Title:
Method for crosslinking beta-cyclodextrin for cholesterol trapping and regeneration thereof
Kind Code:
A1


Abstract:
Disclosed herein is the use of crosslinked beta-cyclodextrin as a trap for removing cholesterol. The crosslinked beta-cyclodextrin is prepared by crosslinking beta-cyclodextrin in the presence of a crosslinking agent. Treatment with the crosslinked beta-cyclodextrin results in cholesterol-depleted foods. After application to foods, the crosslinked beta-cyclodextrin which traps cholesterol therein can be readily regenerated with organic solvents. The crosslinked beta-cyclodextrin can be applied to almost all cholesterol-containing foods, such as dairy products, meat products, and egg products, with excellent cholesterol removal rates.



Inventors:
Kwak, Hae-soo (Seoul, KR)
Kim, Song-hee (Seoul, KR)
Ahn, Jung-jwa (Seoul, KR)
Application Number:
11/258750
Publication Date:
04/26/2007
Filing Date:
10/26/2005
Primary Class:
Other Classes:
536/103
International Classes:
A61K31/724; C08B37/16
View Patent Images:



Primary Examiner:
WEIER, ANTHONY J
Attorney, Agent or Firm:
NEEDLE & ROSENBERG, P.C. (SUITE 1000, 999 PEACHTREE STREET, ATLANTA, GA, 30309-3915, US)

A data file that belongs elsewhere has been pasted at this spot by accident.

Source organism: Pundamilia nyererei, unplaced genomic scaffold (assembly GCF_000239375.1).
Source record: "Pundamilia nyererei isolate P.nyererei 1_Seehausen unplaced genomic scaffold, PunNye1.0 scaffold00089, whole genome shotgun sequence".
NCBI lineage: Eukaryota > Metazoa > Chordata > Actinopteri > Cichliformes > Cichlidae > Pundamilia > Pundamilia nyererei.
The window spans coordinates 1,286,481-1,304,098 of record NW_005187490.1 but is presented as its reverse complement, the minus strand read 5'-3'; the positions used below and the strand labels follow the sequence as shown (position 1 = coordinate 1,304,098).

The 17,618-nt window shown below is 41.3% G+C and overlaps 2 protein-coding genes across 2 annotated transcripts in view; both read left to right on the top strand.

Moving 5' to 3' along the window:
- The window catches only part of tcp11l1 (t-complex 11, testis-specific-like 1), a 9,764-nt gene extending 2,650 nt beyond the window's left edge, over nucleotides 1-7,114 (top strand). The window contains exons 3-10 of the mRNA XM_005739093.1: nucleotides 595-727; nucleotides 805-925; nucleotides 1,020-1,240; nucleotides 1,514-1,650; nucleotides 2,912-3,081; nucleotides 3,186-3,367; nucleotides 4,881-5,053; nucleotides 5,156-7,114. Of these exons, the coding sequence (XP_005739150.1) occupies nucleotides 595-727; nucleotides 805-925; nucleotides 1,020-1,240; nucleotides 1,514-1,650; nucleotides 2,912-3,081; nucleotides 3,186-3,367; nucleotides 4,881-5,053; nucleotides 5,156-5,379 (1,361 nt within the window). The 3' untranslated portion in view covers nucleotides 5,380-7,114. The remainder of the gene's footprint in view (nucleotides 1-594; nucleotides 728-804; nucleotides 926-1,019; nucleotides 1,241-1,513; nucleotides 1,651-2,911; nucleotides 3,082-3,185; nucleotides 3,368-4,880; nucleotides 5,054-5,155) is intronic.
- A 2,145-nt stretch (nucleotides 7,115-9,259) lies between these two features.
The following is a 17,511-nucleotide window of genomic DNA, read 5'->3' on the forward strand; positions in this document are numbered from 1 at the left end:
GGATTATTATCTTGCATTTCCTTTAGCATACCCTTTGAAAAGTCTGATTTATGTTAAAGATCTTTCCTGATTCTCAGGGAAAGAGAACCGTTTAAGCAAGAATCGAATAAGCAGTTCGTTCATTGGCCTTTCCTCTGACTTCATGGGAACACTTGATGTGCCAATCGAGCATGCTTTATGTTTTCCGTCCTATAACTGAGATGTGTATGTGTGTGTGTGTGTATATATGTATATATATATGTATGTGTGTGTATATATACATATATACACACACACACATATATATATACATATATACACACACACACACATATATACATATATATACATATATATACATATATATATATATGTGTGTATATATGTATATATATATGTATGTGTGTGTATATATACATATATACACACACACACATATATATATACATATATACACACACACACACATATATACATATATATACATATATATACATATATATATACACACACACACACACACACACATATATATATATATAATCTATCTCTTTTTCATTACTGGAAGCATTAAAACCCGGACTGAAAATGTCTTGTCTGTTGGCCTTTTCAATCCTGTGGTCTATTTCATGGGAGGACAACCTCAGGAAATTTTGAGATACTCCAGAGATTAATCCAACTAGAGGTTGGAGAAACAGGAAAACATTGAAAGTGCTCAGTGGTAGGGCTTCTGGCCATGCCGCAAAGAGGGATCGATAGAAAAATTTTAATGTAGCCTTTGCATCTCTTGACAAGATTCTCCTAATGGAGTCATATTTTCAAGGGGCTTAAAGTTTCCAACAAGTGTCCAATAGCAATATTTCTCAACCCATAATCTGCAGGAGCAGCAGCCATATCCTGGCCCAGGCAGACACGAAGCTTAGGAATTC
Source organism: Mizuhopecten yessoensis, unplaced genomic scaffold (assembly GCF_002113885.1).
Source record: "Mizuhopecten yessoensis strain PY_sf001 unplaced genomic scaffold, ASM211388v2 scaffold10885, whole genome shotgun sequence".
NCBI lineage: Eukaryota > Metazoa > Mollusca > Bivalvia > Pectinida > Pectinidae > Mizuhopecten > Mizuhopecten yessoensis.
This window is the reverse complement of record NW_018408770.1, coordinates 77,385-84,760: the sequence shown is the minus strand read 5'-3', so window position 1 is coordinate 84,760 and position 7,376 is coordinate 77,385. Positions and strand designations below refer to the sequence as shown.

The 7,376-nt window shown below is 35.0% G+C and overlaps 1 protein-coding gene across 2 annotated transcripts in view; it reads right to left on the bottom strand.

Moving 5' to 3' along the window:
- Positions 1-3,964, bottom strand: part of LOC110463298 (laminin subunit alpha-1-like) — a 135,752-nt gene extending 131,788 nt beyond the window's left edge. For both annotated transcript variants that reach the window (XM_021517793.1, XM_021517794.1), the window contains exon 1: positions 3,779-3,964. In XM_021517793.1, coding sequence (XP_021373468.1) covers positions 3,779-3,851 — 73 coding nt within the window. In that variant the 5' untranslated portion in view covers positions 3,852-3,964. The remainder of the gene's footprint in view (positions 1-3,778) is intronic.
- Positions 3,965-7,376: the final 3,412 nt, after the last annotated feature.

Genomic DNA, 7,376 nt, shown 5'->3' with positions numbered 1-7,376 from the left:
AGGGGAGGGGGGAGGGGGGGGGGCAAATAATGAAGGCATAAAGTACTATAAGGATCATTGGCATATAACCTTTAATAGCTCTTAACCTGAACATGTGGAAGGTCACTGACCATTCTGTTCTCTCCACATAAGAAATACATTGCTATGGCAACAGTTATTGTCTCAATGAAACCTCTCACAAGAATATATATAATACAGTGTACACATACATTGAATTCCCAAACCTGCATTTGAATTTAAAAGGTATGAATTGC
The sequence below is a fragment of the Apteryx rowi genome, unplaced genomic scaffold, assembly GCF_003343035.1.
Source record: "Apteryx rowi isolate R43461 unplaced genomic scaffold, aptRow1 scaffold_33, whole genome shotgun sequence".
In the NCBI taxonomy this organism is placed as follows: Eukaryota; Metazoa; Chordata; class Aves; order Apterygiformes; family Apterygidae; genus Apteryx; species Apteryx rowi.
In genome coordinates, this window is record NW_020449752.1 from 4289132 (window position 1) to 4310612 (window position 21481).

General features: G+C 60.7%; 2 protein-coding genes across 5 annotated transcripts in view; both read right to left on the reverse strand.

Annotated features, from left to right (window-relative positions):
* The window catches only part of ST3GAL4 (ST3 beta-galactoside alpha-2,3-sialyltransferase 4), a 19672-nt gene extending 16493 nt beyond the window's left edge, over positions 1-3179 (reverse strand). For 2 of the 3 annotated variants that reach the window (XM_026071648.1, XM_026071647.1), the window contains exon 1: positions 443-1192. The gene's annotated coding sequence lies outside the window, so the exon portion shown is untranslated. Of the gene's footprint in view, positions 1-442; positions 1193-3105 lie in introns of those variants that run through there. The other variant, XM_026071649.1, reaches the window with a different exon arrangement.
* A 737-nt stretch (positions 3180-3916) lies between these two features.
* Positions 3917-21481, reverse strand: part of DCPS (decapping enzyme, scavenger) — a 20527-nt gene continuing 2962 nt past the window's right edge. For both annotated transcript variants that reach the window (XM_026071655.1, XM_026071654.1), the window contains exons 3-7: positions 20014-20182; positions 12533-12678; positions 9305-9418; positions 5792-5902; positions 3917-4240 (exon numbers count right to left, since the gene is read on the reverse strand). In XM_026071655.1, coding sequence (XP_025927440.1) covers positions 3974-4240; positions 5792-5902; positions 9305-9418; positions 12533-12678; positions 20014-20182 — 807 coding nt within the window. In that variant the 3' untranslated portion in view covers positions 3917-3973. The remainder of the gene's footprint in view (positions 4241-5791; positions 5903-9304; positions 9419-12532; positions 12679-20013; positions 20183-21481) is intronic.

Claims:
What is claimed is:

1. A method for preparing crosslinked beta-cyclodextrin for cholesterol removal, comprising crosslinking beta-cyclodextrin in the presence of a crosslinking agent.

2. The method as set forth in claim 1, wherein the crosslinking agent is selected from a group consisting of adipic acid, phosphorous, oxychloride, sodium trimetaphosphate, and formaldehyde.

3. The method as set forth in claim 1, wherein the crosslinking step comprises: suspending beta-cyclodextrin in distilled water; adding the crosslinking agent to the suspension, followed by adjusting the suspension to pH 10 with an alkaline solution, subjecting the beta-cyclodextrin to a crosslinking reaction at room temperature for 16 hours, and readjusting the reaction to pH 5 with an acidic solution; and filtering off crosslinked beta-cyclodextrin, followed by washing with water and drying.

4. A method for removing cholesterol from food, comprising treating the cholesterol-containing food with beta-cyclodextrin to trap cholesterol in the beta-cyclodextrin, and separating the beta-cyclodextrin-cholesterol complex.

5. The method as set forth in claim 4, wherein the crosslinked beta-cyclodextrin is used in an amount from 0.5 to 30 wt % based on the total weight of the cholesterol-containing food.

6. The method as set forth in claim 4, wherein the treating step is carried out by reacting the crosslinked beta-cyclodextrin with the cholesterol-containing food at 5-50° C. for 1-40 min with stirring at 50-1,600 rpm.

7. The method as set forth in claim 4, wherein the cholesterol-containing food is selected from a group consisting of dairy products, meat products, and egg products.

8. The method as set forth in claim 7, wherein the dairy products include milk, cream, butter, ice cream, yogurt and cheese products.